Despite all the hoopla, some observers, myself included, were rather skeptical. Here's what I wrote a week ago upon the monumental announcement of the Péledeau candidacy.
"With the Quebec Liberals a lot closer in the polls than was predicted by the media of late, Péladeau will be the linchpin to an election win or loss for the PQ.And so we find ourselves a scant week later looking at a three point Liberal lead in the polls, something that Pauline couldn't have imagined, her thinking being that the deal with the devil that she concocted would cynch her victory and she could live out the next four years as Premier of the Quebec, then retire, (turning over the reins to Péladeau) satisfied and content.
While Pauline sees Péladeau as a necessary component to election victory, she may be making a pact with the devil and the gambit could very well backfire.
It's was a good plan, one that had a more than reasonable chance of succeeding.
But as the old Yiddish saying goes, "Men plan, God laughs"
The truth is that Péladeau was never a good fit and for most of the PQ faithful, the unionists, students, government workers, he is the antithesis of what they believe in.
For these voters, accepting Péladeau into the fold is is strictly a question of holding one's nose and making an electoral compromise that remains hard to swallow indeed.
For some, too hard.
But for separatist militants (sovereignty at all costs,) and the PQ hierarchy, it was an easy choice, expediency over principle, that is.
That is why an old-time communist hardliner like Gilles Duceppe could accept so enthusiastically, a man who is Quebec's preeminent union buster, someone who inflicted fourteen lockouts in his various companies and a man that broke the back and destroyed the union at Le Journal de Montreal.
Now this latest poll is not definitive, in Quebec, polls never are and in the end voters may swing radically before the fateful day of reckoning on election day.
But it does indicate that Péladeau is not the panacea that Marois thought he would be and his maladroitness right off the start proves the political axiom that a successful businessman does not necessarily a successful politician make.
Péladeau's rush to establish his bone fides as a separatist was perhaps his most egregious error, re-opening up the dreaded referendum debate and putting paid to the carefully crafted PQ plan to avoid that debate.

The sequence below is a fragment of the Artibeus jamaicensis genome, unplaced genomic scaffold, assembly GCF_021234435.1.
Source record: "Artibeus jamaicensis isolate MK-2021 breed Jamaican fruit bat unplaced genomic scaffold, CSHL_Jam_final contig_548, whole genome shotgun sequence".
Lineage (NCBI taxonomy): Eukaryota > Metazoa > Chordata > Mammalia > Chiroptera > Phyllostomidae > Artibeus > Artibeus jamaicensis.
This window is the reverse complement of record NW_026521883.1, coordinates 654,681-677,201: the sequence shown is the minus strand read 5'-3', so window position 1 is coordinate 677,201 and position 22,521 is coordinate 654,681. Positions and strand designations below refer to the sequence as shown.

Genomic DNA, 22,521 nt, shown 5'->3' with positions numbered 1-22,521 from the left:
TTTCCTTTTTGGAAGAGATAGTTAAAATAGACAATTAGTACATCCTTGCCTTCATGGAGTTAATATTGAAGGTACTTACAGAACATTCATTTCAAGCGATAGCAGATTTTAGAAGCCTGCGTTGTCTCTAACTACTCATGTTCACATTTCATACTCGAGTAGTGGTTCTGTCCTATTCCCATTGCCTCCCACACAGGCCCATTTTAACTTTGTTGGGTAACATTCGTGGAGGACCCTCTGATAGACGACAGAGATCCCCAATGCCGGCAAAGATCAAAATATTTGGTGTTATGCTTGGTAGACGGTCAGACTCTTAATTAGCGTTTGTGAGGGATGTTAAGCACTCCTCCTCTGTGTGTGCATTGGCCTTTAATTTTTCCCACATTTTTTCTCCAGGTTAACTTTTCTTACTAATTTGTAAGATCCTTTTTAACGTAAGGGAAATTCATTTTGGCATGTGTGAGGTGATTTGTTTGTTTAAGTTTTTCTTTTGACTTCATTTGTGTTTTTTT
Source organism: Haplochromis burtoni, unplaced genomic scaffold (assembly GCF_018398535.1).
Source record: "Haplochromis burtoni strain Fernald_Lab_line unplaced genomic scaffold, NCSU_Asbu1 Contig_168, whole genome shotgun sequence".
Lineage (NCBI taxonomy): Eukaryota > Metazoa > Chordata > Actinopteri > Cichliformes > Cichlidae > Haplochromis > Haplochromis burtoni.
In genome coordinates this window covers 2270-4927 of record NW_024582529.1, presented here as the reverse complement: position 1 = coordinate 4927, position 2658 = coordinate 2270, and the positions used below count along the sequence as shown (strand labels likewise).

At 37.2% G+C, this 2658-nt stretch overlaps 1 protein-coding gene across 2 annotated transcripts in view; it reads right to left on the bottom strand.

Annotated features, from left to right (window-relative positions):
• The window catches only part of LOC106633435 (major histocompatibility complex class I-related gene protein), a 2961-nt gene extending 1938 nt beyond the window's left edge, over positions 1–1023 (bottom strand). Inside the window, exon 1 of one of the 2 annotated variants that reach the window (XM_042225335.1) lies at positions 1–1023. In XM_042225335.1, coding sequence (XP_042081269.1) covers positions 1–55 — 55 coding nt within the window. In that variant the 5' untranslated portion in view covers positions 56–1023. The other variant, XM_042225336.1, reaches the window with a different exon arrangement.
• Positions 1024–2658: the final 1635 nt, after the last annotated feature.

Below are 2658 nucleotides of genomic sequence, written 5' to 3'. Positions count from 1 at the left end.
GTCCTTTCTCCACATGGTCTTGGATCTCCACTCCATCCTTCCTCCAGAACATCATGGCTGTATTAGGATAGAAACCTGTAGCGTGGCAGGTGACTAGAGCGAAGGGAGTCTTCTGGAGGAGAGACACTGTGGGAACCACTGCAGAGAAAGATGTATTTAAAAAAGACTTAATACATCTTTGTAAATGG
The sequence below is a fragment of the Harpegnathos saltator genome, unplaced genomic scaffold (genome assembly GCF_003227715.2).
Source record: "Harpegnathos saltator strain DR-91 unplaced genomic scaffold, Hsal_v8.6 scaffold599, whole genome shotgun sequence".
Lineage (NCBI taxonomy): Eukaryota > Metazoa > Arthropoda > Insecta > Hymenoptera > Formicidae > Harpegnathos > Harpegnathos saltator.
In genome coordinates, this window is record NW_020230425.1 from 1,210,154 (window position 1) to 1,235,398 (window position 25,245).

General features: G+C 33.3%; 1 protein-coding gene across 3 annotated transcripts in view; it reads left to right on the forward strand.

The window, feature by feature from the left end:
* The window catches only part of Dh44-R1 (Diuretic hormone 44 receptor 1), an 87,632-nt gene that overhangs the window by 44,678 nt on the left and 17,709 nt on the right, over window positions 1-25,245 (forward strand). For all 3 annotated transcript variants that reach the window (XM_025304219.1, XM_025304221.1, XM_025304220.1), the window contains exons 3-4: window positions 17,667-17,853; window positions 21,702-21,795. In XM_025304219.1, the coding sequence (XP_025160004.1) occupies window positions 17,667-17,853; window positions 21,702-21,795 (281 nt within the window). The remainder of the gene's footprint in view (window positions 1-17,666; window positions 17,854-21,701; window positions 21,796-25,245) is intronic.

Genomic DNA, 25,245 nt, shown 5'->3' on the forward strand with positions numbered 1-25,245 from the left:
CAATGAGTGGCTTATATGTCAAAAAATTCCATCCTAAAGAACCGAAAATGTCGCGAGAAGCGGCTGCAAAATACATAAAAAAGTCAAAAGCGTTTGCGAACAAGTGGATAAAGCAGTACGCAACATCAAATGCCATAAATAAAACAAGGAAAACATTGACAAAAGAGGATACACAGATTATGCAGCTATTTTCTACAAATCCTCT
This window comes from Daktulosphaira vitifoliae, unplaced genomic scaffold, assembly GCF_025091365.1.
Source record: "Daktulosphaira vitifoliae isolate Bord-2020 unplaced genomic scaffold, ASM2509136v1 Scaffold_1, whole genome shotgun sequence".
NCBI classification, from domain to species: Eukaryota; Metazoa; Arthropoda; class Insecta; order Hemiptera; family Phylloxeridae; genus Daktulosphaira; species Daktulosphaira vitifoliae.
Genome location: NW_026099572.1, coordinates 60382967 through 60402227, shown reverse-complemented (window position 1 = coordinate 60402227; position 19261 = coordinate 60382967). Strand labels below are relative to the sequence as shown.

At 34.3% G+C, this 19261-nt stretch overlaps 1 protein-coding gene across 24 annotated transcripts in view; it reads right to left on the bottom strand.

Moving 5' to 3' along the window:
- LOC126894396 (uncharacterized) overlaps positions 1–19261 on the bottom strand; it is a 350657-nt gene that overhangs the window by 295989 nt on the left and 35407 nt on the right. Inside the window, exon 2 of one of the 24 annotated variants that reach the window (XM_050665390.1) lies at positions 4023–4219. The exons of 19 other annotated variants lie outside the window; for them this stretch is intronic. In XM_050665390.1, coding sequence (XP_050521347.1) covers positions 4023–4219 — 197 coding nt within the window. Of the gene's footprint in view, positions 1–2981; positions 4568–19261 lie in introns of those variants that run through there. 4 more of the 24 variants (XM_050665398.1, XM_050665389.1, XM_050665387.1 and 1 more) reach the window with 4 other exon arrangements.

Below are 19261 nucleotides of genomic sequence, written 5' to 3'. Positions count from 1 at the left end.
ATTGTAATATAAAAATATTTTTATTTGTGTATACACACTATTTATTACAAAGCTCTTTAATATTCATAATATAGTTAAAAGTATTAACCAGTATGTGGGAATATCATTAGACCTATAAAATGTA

The unanticipated and unwelcomed re-opening of the referendum debate was about as well-received by the public as a sudden and unexpected pounding toothache, heralding the necessary but dreaded appointment with the dentist.
For Phillipe Couillard and the Liberals, this campaign has been one marked by what can only be described as uninspired, low-keyed caution, perhaps counting on the fact or hoping that the PQ would commit a strategic blunder, re-casting the dynamic.
But interestingly, perhaps it is low-keyed caution that Quebecers are looking for. Sometimes we just want a little less drama in our lives.
And so it has happened, the serendipitous turn of events and the Péladeau ineptitude has given the Liberals a lead in the polls, based solely on the toothache dynamic, the one in which even committed sovereigntists don't want a referendum, nor talk of a referendum.
Although support for sovereignty may sit at about 40%, support for holding a referendum, or even debating one is much, much lower.
This isn't a paradox, it actually makes perfect sense.
Sovereigntists realize that another failed referendum will be crushing and humiliating. It will weaken Quebec's position in its battle with Ottawa and this for another generation at least.
Considering the close vote in the last referendum, any new referendum loss will show support for sovereignty diminishing, another crushing blow to the movement.
As Canada's position on sovereignty has evolved to that of annoyed indifference, the Quebec's blackmail gambit of concessions or sovereignty has evaporated into thin air.
Nothing is for sure, the electorate remains fickle, but one thing we can deduce from the poll is that the CAQ is going down the drain to the detriment of the PQ.
|Key to success: Keep up the referendum pressure|
The real disappointment in all this is the federal government, which promised to intervene in the debate if the PQ made claims or proffered assumptions about sovereignty that Ottawa disagreed with.
Well that has happened, when the PQ talked about the dollar, passports and borders, professing to tell Quebecers what will be, and how negotiations with Ottawa will win out.
I'm not saying that Harper himself should have waded in, but perhaps Denis Lebel could have fanned the flames of the sovereignty debate by scotching those nonsensical separatist assertions about the dollar and the border.
All he had to do is to tell voters that Marois and the PQ cannot make promises that presume Ottawa's hand.
That's it, the sovereignty debate relaunched!
Marois would have screamed about Ottawa's interference in a Quebec campaign, but the Conservatives could easily have told voters that it was the PQ who started the debate......Touché!
At any rate, any discussion about sovereignty, squabbles with Ottawa and question of a future Quebec and referendum is music to Liberal ears, because voters just don't want to hear it.
Remember the Hollywood axiom that any publicity, even bad publicity is good publicity, because in the end, publicity is publicity.
To most Quebecers, the referendum and sovereignty refrain is like an annoying song that one can't get out of one's head, a song that turns voters off the PQ.
And so the Liberals should crank up th volume and inflict as much referendum and sovereignty pain as they can, because in the end it is music to Liberal ears.
It would be nice if Ottawa helped.